I/O Registry (skbio.io.registry)

Classes

IORegistry() Create a registry of formats and implementations which map to classes.
Format(name[, encoding, newline]) Defines a format on which readers/writers/sniffer can be registered.

Functions

create_format(self, *args, **kwargs) A simple factory for creating new file formats.

Exceptions

DuplicateRegistrationError Raised when a function is already registered in skbio.io
InvalidRegistrationError Raised if function doesn’t meet the expected API of its registration.

Creating a new format for scikit-bio

scikit-bio makes it simple to add new file formats to its I/O registry. scikit-bio maintains a singleton of the IORegistry class called io_registry. This is where all scikit-bio file formats are registered. One could also instantiate their own IORegistry, but that is not the focus of this tutorial.

The first step to creating a new format is to add a submodule in skbio/io/format/ named after the file format you are implementing. For example, if the format you are implementing is called myformat then you would create a file called skbio/io/format/myformat.py.

The next step is to import the create_format() factory from skbio.io. This will allow you to create a new Format object that io_registry will know about.

Ideally you should name the result of create_format() as your file name. For example:

from skbio.io import create_format

myformat = create_format('myformat')

The myformat object is what we will use to register our new functionality. At this point you should evaulate whether your format is binary or text. If your format is binary, your create_format() call should look like this:

myformat = create_format('myformat', encoding='binary')

Alternatively if your format is text and has a specific encoding or newline handling you can also specify that:

myformat = create_format('myformat', encoding='ascii', newline='\n')

This will ensure that our registry will open files with a default encoding of ‘ascii’ for ‘myformat’ and expect all newlines to be ‘n’ characters.

Having worked out these details, we are ready to register the actual functionality of our format (e.g., sniffer, readers, and writers).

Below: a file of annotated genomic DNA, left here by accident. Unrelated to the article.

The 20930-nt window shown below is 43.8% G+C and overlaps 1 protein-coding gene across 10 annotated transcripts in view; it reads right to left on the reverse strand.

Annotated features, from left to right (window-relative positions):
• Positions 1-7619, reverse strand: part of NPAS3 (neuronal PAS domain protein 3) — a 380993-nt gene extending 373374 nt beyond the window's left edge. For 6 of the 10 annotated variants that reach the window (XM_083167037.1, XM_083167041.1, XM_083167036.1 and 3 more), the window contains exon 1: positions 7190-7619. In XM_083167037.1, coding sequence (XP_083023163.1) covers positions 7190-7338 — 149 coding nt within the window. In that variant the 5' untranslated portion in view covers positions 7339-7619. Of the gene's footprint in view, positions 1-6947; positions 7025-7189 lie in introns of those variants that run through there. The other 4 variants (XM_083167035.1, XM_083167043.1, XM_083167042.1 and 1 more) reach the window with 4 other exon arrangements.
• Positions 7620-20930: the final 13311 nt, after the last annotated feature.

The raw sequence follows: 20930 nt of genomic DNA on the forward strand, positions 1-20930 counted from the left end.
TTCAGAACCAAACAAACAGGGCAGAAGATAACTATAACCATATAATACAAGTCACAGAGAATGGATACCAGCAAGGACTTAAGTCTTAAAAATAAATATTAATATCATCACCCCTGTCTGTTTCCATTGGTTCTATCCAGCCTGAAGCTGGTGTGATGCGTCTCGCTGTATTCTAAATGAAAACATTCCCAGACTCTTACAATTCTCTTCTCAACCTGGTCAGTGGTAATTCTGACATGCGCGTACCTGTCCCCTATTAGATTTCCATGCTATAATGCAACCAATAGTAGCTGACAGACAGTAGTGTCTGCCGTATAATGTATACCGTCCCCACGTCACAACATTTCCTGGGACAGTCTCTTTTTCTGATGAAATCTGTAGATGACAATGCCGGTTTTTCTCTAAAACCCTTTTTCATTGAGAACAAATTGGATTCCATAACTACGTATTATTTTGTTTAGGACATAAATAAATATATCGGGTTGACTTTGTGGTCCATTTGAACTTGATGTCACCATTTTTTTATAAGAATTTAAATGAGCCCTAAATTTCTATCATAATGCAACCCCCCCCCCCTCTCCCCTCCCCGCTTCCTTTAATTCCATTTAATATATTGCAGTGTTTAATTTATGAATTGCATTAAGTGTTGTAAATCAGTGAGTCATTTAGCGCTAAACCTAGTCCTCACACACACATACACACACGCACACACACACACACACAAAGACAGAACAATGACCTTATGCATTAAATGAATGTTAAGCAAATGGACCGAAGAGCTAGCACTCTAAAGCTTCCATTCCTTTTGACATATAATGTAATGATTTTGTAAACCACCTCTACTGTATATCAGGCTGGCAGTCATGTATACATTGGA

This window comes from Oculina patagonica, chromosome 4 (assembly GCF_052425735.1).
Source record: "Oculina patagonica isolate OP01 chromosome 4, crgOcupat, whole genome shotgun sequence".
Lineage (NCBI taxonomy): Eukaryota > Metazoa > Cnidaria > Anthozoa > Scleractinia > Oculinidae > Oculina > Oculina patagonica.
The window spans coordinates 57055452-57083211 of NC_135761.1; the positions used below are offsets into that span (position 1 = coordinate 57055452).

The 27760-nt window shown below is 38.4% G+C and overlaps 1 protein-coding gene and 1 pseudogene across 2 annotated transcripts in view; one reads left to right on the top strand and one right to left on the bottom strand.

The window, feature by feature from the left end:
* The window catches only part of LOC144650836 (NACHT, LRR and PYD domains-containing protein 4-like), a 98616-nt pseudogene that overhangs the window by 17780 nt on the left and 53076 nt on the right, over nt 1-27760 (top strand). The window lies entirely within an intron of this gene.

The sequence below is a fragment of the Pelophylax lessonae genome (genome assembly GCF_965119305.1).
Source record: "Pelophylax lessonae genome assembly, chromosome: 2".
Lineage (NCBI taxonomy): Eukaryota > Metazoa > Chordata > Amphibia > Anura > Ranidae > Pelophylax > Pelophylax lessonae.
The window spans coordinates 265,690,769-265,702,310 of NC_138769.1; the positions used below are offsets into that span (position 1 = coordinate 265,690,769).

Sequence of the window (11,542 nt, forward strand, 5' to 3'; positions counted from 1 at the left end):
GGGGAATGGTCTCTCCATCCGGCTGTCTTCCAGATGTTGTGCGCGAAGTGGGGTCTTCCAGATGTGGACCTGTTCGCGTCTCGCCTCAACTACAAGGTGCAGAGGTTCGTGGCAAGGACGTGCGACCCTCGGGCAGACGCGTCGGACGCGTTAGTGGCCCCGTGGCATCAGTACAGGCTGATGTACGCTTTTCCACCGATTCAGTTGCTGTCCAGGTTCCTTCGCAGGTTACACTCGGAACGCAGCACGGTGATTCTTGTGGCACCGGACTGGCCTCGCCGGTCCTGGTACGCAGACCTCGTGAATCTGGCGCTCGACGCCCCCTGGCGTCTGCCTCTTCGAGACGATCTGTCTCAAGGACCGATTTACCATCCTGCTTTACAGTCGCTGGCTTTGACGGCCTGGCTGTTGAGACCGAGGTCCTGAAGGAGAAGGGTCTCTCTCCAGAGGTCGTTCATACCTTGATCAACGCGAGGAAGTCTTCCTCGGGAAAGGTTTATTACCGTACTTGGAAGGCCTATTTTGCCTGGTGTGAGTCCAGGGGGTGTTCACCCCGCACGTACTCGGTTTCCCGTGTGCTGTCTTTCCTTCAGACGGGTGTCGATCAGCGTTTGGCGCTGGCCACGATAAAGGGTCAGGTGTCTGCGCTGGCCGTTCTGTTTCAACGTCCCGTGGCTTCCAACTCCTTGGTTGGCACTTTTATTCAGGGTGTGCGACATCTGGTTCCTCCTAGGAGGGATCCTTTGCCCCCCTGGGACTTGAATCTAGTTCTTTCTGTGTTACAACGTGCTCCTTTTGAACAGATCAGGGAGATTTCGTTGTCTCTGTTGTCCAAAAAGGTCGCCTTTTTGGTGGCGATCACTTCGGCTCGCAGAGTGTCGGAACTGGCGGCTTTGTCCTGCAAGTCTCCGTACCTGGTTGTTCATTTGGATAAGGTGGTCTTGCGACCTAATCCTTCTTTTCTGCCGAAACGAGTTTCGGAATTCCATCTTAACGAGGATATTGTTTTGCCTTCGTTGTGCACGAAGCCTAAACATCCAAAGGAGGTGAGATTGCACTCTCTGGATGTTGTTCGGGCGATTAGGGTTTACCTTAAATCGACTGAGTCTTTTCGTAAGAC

To create a sniffer simply decorate the following onto your sniffer function:

@myformat.sniffer()
def _myformat_sniffer(fh):
    # do something with `fh` to determine the membership of the file

For futher details on sniffer functions see Format.sniffer().

Creating a reader is very similar, but has one difference:

@myformat.reader(SomeSkbioClass)
def _myformat_to_some_skbio_class(fh, kwarg1='default', extra=FileSentinel):
    # parse `fh` and return a SomeSkbioClass instance here
    # `extra` will also be an open filehandle if provided else None

Here we bound a function to a specific class. We also demonstrated using our FileSentinel object to indicate to the registry that this reader can take auxilary files that should be handled in the same way as the primary file. For futher details on reader functions see Format.reader().

Creating a writer is about the same:

@myformat.writer(SomeSkbioClass)
def _some_skbio_class_to_myformat(obj, fh, kwarg1='whatever',
                                  extra=FileSentinel):
    # write the contents of `obj` into `fh` and whatever else into `extra`
    # do not return anything, it will be ignored

This is exactly the same as the reader above just in reverse, we also receive the object we are writing as the first parameter instead of the file (which is the second one). For further details on writer functions see Format.writer().

Note

When raising errors in readers and writers, the error should be a subclass of FileFormatError specific to your new format.

Once you are satisfied with the functionality, you will need to ensure that skbio/io/__init__.py contains an import of your new submodule so the decorators are executed. Add the function import_module('skbio.io.format.myformat') with your module name to the existing list.

Note

Because scikit-bio handles all of the I/O boilerplate, you only need to unit-test the actual business logic of your readers, writers, and sniffers.

Reserved Keyword Arguments

The following keyword args may not be used when defining new readers or writers as they already have special meaning to the registry system:

  • format
  • into
  • verify
  • mode
  • encoding
  • errors
  • newline
  • compression
  • compresslevel

The following are not yet used but should be avoided as well:

  • auth
  • user
  • password
  • buffering
  • buffer_size
  • closefd
  • exclusive
  • append